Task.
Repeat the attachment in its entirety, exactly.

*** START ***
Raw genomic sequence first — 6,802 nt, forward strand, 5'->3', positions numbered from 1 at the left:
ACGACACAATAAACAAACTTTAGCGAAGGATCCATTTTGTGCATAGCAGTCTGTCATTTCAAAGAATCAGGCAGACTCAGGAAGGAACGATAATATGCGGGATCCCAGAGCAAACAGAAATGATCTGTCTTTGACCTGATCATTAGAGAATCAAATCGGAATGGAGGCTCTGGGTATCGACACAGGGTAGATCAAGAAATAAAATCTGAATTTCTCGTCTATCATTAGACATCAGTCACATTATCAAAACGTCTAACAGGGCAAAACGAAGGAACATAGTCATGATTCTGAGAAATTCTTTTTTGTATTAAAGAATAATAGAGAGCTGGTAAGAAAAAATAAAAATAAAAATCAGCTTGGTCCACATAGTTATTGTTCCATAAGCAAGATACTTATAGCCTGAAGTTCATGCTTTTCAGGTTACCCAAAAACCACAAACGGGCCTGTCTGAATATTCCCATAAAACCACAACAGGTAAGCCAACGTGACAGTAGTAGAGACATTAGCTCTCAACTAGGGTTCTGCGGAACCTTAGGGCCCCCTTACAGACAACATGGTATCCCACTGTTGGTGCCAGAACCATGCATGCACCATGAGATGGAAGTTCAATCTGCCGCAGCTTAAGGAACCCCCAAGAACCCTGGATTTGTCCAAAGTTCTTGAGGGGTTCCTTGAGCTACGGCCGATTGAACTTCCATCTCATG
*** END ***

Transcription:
Raw genomic sequence first — 6,802 nt, forward strand, 5'->3', positions numbered from 1 at the left:
ACGACACAATAAACAAACTTTAGCGAAGGATCCATTTTGTGCATAGCAGTCTGTCATTTCAAAGAATCAGGCAGACTCAGGAAGGAACGATAATATGCGGGATCCCAGAGCAAACAGAAATGATCTGTCTTTGACCTGATCATTAGAGAATCAAATCGGAATGGAGGCTCTGGGTATCGACACAGGGTAGATCAAGAAATAAAATCTGAATTTCTCGTCTATCATTAGACATCAGTCACATTATCAAAACGTCTAACAGGGCAAAACGAAGGAACATAGTCATGATTCTGAGAAATTCTTTTTTGTATTAAAGAATAATAGAGAGCTGGTAAGAAAAAATAAAAATAAAAATCAGCTTGGTCCACATAGTTATTGTTCCATAAGCAAGATACTTATAGCCTGAAGTTCATGCTTTTCAGGTTACCCAAAAACCACAAACGGGCCTGTCTGAATATTCCCATAAAACCACAACAGGTAAGCCAACGTGACAGTAGTAGAGACATTAGCTCTCAACTAGGGTTCTGCGGAACCTTAGGGCCCCCTTACAGACAACATGGTATCCCACTGTTGGTGCCAGAACCATGCATGCACCATGAGATGGAAGTTCAATCTGCCGCAGCTTAAGGAACCCCCAAGAACCCTGGATTTGTCCAAAGTTCTTGAGGGGTTCCTTGAGCTACGGCCGATTGAACTTCCATCTCATG